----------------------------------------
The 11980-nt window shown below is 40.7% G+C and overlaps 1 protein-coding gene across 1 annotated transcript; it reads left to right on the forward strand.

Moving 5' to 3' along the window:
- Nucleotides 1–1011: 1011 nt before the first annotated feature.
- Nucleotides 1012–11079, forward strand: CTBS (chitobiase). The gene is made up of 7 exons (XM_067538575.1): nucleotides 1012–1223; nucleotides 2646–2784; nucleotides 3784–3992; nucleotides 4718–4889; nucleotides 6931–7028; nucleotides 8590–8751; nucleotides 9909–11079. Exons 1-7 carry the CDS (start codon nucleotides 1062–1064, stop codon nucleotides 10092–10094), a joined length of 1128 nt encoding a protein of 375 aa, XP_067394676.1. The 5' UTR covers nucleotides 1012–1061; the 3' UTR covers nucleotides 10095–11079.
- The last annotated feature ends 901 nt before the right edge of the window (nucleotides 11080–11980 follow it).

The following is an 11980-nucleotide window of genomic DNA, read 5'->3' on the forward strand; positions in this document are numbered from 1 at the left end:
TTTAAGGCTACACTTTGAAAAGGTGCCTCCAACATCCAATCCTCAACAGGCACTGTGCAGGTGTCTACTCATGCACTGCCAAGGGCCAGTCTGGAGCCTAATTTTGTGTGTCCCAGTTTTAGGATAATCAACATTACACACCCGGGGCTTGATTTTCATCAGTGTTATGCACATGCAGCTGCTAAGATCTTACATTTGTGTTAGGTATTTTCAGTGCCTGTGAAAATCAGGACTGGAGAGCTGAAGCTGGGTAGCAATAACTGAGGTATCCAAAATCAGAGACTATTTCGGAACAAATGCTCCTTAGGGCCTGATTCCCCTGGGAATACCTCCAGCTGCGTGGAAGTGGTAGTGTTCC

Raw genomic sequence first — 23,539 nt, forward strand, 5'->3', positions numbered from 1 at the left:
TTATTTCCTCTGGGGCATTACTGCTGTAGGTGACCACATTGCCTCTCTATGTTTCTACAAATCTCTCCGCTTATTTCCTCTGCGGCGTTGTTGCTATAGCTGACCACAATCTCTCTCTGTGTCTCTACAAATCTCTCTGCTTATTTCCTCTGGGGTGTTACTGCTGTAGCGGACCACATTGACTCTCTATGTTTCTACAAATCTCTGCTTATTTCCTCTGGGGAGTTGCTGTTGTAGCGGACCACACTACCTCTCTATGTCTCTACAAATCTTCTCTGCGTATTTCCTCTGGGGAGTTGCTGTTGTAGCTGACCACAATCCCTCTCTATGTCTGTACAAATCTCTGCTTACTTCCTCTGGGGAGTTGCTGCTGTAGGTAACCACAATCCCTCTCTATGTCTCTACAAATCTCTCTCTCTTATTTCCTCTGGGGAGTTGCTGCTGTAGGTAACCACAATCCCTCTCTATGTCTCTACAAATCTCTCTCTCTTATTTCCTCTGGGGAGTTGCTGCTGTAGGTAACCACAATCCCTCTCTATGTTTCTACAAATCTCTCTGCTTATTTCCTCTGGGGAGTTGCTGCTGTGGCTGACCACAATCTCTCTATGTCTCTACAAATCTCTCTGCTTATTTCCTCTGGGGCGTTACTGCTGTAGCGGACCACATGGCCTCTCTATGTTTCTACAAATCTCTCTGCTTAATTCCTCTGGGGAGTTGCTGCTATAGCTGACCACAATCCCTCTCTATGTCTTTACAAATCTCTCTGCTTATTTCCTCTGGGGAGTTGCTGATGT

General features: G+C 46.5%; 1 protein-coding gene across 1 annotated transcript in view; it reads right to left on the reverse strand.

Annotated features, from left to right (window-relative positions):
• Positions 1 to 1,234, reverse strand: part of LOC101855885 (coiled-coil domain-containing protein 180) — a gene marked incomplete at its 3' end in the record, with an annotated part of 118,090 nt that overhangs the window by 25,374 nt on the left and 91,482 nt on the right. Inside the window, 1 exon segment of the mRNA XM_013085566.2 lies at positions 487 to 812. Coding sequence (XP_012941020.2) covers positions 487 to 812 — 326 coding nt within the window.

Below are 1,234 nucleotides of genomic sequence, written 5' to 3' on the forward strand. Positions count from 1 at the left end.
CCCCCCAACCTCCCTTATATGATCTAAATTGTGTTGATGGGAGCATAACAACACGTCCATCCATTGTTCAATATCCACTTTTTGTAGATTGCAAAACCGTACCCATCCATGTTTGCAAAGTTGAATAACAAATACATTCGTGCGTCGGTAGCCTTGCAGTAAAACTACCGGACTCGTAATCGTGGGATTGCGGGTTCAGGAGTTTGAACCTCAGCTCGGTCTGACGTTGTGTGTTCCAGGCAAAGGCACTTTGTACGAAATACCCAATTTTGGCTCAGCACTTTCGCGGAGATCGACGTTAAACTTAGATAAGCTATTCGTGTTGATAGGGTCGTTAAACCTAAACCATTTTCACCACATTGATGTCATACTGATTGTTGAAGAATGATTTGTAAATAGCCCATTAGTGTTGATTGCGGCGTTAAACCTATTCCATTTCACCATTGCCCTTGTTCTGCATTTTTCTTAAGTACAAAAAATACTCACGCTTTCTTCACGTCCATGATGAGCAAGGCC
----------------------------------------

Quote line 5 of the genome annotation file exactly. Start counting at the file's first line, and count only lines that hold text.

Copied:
- The last annotated feature ends 901 nt before the right edge of the window (nucleotides 11080–11980 follow it).